5 ways PR pros can help tech clients weather increasing scrutiny

Online companies—especially social media platforms—are facing renewed examination as the midterm elections near. Here’s how to advise digital players as congressional hearings loom.

PR tech tips

Another tech reckoning is coming to Capitol Hill.

As tech executives from Facebook, Twitter and Google prepare for a fresh round of testimony this fall before Congress about election interference, it’s obvious that they are operating in a new reality. Never before has the division between Bay Area companies and policymakers at the state and federal level been more evident.

As Ben Smith put it, “The blinding rise of Donald Trump has masked another major trend in American politics: the palpable, and perhaps permanent, turn against the tech industry.”

The tech titans who used to be seen as the bright new avatars of American innovation are increasingly being portrayed as sinister centers of unaccountable power, a transition likely to have major consequences for the industry and U.S. politics.

This isn’t just a qualitative trend; there is data to back it up. In the backdrop of Facebook scandals this year and headlines about major CEOs like Elon Musk, surveys are showing that Americans’ trust in tech companies continues to drop.

So how PR pros advise tech clients and leaders to break out of “the bubble” and understand what it takes to help policymakers better understand the distinct culture, business and technologies being incubated out West?

As media outlets focus on issues such as artificial intelligence, cryptocurrencies, autonomous vehicles and machine learning, these are the imperatives that tech company leaders must understand and appreciate when it comes to the reputation of their brands:

1. Relationships matter. Invest the time, resources and effort to build real relationships with policymakers. Get out of your office, jump on a plane and meet face to face, or, better yet, share some war stories at the bar. This can’t be accomplished by hiring a lobbyist. These are real people who have families and hobbies. Get to know them as individuals.

2. Identify emerging issues. Not everyone is reading TechCrunch or The Information, and it’s important to understand that government is reactionary—especially at the state level. Once you have established lines of communications, send personal notes providing updates on your journey along the way. It is imperative to provide the right context, especially as it relates to emerging issues or disruptive technologies that might displace people or industries. Being open to debate is essential.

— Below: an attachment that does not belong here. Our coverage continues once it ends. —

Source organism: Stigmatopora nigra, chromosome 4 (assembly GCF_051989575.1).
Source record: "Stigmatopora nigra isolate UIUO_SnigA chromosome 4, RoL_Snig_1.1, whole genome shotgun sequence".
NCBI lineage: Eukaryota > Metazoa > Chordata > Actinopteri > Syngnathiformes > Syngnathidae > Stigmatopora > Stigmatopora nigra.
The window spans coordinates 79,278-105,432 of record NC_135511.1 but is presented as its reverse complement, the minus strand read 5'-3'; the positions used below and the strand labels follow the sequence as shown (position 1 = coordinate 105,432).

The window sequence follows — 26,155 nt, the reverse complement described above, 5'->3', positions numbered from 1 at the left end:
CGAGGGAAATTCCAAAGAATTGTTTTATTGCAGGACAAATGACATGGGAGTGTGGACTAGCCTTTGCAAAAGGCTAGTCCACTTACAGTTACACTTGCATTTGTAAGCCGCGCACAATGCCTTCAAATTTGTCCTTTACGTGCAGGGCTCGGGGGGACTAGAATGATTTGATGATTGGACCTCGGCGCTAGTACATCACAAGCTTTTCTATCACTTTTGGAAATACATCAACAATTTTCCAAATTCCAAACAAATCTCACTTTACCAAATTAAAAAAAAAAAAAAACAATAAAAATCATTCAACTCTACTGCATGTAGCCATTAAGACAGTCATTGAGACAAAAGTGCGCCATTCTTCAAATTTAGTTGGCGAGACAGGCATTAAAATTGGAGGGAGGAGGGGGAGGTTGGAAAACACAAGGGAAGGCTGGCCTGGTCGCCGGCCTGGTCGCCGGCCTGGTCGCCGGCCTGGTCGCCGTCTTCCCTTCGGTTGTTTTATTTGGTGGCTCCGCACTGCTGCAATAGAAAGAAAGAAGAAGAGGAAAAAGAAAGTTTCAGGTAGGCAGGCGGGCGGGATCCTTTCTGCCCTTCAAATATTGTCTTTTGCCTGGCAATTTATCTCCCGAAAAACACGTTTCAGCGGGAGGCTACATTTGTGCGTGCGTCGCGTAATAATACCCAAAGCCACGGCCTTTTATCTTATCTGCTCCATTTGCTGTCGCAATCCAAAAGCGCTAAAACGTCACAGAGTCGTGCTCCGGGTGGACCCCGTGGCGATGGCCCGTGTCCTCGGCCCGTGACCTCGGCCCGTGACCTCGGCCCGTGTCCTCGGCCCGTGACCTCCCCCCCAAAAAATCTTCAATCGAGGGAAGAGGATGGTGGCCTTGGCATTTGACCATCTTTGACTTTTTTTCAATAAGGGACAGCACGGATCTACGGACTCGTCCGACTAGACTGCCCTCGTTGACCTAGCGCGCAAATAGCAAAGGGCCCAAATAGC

3. Find people who will take ownership of your issue. Be smart about how you approach lawmakers, and do your homework before you engage. Have a fundamental understanding of how each legislative body functions and who sits on the relevant committees or caucuses with oversight of your issue or industry. Regardless of what people say, everyone who serves in public office thinks about their legacy and leadership potential. Explore ways to have your products or technologies tested so you are in control of the framework. The most successful companies empower lawmakers to become their advocates. You need to bring together a chorus of supportive voices who can validate what you’re doing.

4. No surprises. Nobody likes to be caught on their heels, especially when they invested time advocating on your behalf. Nothing short of full transparency is key. Always err on the side of letting people know any pivots your business is taking, and don’t run scared from bad news.

5. Respect the process. Governments move at a glacial place, much slower than the private sector. Don’t expect a miracle overnight, and understand that it’s important for policymakers to bring consensus around an issue before passing legislation or making a regulatory change. Don’t get presumptuous, and don’t think you can strongarm the process just because of who you are or because you wrote a personal check to a campaign fund. Look for opportunities to speak out on your issue and play a constructive role in the dialogue as it unfolds.

Blain Rethmeier is a managing director at Ditto Public Relations, where he leads the firm’s crisis communications and tech policy relations practices.

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